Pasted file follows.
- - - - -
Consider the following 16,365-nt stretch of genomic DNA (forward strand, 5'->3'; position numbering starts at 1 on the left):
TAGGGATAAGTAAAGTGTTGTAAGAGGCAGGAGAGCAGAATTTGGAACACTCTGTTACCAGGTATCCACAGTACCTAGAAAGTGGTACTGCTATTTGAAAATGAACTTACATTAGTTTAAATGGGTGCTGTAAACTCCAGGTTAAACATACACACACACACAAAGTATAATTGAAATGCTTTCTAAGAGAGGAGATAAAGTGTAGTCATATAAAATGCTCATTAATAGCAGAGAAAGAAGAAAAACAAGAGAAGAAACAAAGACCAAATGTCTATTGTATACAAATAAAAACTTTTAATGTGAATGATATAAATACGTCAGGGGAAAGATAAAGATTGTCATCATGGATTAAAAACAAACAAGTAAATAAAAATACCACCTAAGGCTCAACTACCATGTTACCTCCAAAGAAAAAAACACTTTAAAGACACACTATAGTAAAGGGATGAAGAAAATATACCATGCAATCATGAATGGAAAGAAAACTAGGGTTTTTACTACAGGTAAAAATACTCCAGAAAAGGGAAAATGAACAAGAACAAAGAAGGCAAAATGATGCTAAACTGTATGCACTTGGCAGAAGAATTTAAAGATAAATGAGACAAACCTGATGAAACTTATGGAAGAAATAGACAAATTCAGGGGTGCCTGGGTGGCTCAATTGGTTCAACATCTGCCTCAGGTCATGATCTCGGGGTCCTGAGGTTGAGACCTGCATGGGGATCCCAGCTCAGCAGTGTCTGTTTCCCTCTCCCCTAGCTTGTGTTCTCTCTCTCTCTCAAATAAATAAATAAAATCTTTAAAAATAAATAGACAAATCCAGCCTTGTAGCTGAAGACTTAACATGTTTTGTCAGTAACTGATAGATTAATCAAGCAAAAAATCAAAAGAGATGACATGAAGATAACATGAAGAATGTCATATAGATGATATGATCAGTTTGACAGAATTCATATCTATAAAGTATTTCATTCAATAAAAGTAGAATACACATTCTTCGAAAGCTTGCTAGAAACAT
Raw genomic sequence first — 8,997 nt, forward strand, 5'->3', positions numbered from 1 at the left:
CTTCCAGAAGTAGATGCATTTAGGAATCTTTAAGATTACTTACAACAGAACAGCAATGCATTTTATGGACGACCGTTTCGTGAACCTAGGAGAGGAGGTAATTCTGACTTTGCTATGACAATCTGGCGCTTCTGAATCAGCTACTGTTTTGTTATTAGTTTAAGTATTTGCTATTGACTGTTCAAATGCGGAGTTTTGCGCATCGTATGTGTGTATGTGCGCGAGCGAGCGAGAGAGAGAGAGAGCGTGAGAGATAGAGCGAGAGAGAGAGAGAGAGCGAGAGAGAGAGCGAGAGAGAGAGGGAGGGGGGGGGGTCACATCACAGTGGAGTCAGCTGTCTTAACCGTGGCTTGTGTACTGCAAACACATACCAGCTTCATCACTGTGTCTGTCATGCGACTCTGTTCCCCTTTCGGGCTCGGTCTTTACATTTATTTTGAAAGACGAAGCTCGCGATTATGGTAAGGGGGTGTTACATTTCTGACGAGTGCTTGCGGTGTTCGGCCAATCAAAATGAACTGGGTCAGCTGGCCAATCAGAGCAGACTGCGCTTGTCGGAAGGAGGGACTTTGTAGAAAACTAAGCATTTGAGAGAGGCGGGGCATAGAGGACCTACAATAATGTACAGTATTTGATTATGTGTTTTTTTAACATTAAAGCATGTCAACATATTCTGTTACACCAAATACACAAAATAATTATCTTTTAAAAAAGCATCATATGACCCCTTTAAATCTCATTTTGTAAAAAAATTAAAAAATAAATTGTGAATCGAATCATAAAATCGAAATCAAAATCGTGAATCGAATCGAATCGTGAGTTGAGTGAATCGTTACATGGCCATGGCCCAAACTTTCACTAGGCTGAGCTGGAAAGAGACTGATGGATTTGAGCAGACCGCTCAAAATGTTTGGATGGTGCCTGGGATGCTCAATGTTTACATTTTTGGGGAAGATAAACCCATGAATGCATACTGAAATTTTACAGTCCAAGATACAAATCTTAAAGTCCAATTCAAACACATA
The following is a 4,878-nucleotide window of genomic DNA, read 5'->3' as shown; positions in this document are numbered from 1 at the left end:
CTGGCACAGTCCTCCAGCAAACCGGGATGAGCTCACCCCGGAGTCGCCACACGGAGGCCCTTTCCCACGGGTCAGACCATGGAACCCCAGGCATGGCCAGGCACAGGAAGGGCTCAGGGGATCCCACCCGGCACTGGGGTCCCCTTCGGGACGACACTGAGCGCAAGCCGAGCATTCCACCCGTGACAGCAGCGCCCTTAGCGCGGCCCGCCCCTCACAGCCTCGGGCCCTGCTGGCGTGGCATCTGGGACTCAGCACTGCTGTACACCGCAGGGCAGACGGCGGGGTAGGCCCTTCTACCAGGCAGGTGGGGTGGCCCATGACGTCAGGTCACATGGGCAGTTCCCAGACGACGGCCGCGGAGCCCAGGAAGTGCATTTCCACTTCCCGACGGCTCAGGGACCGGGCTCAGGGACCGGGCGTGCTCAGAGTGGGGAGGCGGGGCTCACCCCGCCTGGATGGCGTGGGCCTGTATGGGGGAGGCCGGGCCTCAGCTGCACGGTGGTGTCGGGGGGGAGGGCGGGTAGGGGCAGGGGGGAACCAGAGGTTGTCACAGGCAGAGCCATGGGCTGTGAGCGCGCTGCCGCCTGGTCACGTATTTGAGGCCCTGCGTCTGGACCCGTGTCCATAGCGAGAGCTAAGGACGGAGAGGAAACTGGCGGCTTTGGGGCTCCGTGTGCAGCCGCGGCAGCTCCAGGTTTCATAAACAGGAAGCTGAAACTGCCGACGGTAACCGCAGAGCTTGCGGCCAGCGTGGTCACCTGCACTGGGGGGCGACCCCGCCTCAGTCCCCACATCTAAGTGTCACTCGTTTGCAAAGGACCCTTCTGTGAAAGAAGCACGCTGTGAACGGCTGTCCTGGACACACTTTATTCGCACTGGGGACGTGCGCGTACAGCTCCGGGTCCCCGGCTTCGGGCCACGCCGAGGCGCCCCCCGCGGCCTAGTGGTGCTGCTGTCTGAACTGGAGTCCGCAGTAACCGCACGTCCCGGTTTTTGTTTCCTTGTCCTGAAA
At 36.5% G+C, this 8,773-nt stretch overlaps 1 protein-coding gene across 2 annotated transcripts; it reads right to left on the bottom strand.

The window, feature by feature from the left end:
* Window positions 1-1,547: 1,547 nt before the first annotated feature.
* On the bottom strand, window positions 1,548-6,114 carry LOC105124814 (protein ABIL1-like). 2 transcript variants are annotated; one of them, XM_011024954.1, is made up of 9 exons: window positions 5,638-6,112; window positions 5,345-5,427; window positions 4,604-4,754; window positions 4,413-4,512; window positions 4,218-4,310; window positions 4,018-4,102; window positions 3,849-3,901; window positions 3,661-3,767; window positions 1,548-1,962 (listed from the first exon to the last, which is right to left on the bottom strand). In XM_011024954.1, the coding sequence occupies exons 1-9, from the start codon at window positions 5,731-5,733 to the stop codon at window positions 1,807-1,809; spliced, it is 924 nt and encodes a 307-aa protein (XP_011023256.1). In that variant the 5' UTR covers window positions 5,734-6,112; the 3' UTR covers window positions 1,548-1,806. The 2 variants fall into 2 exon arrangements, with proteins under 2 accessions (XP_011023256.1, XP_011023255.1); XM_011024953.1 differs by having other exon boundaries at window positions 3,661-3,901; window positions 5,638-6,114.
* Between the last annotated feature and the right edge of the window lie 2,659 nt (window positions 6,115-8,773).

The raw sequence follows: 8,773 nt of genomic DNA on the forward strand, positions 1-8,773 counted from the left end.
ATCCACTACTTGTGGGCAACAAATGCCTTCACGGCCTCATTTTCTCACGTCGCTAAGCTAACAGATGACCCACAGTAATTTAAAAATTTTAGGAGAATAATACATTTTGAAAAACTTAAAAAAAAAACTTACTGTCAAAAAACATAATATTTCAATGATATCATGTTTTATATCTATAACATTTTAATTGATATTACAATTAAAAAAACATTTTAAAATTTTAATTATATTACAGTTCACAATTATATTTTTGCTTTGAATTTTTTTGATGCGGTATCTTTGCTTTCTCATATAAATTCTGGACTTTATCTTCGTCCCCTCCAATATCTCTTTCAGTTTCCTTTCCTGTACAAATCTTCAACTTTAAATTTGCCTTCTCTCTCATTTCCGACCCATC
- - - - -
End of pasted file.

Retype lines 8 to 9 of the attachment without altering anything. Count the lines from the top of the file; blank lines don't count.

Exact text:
The window, feature by feature from the left end:
* Window positions 1-1,547: 1,547 nt before the first annotated feature.